Staghorn fern care

1. Water requirements

Properly watering your staghorn fern will entail both soaking and misting the plant.

When soaking your staghorn fern, place it in a basin or sink of water for 10 to 20 minutes. You will know the plant is done soaking when the roots have been fully saturated. You can also just hold the plant over a bathtub and let water flow through the root ball until it is saturated.

Once the root ball is saturated, let the plant drip dry before hanging it on its mount again.

When misting the fern, use a spray bottle with a fine mist and mist the entire plant, making sure even the bottoms of both antler and shield fronds are misted.

Knowing how often to water your staghorn fern is very important, because both overwatering and underwatering can have significant negative effects on the plant.

There is no set schedule to follow when watering your staghorn fern, because different regions have different seasons, climates and weather conditions, and all of these factors play a role in how long it takes for the plant’s roots to dry out.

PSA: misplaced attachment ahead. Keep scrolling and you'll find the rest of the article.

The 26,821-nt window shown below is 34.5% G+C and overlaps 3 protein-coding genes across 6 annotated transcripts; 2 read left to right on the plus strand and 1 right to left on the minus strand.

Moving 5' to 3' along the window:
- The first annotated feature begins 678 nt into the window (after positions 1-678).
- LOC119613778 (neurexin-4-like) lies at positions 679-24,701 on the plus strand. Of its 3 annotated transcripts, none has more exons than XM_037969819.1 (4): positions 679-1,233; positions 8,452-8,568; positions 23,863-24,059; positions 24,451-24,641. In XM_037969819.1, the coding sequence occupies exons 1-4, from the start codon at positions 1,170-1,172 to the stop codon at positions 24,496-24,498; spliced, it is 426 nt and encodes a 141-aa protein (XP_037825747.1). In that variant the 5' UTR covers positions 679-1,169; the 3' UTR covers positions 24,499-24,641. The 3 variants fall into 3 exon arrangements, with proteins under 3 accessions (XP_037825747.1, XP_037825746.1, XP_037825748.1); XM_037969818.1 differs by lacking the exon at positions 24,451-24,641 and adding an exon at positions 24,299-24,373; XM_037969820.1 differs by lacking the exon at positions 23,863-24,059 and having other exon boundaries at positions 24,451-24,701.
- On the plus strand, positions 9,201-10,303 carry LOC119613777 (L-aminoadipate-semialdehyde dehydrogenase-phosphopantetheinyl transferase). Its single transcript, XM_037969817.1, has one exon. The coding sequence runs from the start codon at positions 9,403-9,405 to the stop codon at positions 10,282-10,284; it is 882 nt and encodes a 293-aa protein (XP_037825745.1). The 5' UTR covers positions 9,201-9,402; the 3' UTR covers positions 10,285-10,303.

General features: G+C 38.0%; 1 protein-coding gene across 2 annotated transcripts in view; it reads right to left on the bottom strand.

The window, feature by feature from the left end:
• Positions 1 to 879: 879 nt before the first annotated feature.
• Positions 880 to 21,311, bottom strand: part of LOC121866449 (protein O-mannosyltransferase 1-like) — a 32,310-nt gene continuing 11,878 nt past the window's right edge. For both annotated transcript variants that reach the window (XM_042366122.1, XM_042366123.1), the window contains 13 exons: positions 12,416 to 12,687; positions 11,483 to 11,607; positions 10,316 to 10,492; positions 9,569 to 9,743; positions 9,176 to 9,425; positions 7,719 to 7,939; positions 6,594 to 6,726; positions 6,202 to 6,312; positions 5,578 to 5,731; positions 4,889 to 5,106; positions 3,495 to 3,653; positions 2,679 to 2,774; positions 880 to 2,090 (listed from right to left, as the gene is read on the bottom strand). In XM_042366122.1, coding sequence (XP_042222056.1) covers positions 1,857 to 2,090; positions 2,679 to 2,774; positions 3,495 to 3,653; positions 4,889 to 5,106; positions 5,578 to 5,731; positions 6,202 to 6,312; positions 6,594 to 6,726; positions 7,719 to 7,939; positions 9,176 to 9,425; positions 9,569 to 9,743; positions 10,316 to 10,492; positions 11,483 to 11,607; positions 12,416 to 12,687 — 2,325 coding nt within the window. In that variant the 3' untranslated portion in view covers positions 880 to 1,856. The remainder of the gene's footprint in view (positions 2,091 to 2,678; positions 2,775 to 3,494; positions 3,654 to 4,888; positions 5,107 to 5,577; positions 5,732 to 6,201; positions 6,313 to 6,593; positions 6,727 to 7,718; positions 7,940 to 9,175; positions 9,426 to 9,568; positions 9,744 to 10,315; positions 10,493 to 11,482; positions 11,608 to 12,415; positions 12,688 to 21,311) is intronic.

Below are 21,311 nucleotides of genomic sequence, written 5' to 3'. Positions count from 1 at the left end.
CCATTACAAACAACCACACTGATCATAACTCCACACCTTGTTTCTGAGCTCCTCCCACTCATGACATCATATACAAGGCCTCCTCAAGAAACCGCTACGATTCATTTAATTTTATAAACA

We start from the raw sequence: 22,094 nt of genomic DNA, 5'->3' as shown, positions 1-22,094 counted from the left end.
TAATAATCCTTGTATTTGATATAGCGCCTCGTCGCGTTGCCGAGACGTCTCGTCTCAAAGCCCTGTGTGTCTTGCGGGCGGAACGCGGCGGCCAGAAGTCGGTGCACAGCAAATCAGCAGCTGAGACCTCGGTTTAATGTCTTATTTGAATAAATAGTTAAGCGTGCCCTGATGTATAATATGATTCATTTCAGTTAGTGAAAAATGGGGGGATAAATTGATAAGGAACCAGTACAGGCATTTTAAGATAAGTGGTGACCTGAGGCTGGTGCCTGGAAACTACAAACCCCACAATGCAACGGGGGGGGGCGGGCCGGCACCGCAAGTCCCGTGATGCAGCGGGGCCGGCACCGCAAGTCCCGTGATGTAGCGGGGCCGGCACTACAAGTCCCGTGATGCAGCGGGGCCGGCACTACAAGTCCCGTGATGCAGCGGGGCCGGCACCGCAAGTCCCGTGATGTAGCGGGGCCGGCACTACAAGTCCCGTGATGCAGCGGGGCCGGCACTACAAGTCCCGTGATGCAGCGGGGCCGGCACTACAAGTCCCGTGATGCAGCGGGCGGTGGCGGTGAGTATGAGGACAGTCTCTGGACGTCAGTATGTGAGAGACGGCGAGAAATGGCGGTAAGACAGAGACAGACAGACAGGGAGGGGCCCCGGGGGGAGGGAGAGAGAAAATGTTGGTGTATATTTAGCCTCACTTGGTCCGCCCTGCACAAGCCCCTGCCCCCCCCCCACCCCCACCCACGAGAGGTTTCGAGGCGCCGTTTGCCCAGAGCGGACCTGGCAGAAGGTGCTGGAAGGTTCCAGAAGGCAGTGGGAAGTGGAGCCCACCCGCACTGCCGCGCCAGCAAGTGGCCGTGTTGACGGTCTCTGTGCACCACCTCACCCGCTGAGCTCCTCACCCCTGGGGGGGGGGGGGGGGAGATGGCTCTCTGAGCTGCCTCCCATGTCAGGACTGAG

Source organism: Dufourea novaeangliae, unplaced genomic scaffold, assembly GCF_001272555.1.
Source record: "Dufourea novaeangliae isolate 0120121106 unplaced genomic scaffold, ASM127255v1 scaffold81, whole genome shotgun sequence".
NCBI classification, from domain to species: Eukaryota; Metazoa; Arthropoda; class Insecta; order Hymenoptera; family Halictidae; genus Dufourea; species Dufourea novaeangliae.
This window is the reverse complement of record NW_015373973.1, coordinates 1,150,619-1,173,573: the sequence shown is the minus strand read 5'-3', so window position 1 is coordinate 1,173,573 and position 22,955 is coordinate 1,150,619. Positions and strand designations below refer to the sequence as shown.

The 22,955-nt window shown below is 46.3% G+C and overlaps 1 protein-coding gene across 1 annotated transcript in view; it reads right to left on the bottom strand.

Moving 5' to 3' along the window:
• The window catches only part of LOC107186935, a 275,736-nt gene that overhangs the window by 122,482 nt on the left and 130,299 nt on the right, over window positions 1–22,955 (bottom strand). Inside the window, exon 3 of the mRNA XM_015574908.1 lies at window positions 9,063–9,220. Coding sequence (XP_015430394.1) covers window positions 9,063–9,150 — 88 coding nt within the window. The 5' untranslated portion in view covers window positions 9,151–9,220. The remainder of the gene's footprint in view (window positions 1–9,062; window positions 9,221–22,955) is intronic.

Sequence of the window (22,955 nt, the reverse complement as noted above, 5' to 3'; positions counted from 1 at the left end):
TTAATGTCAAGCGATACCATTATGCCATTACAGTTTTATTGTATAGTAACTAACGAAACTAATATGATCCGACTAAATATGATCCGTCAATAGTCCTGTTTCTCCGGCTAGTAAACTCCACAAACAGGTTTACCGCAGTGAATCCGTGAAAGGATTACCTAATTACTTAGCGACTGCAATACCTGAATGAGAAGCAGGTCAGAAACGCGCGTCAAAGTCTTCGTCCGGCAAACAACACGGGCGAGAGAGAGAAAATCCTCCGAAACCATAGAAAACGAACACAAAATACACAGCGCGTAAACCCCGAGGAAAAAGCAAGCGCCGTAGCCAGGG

However, there are some pointers to keep in mind when learning how to properly water your plant. You can first try watering it once a week during hot months, and once every two weeks during the cooler months. This is just a starting schedule that you will need to adjust depending on the living conditions in your home.

These plants like humidity because they absorb water from the air through their fronds and roots. The more humid your living space, the less you will need to water the plant. If you keep the plant in a room that is humid, like the laundry room or the bathroom, reduce the frequency of soaking and misting.

In the hot summer months you will need to water more often, while the dryness of the winter months may require more frequent misting.

Also be aware of the symptoms of overwatering. A brown or black root ball signifies overwatering, and you should scale back your watering immediately until you see the roots recovering.

If the antler fronds’ tips are turning brown, you may be underwatering the plant, so correct your watering techniques accordingly.

2. Light requirements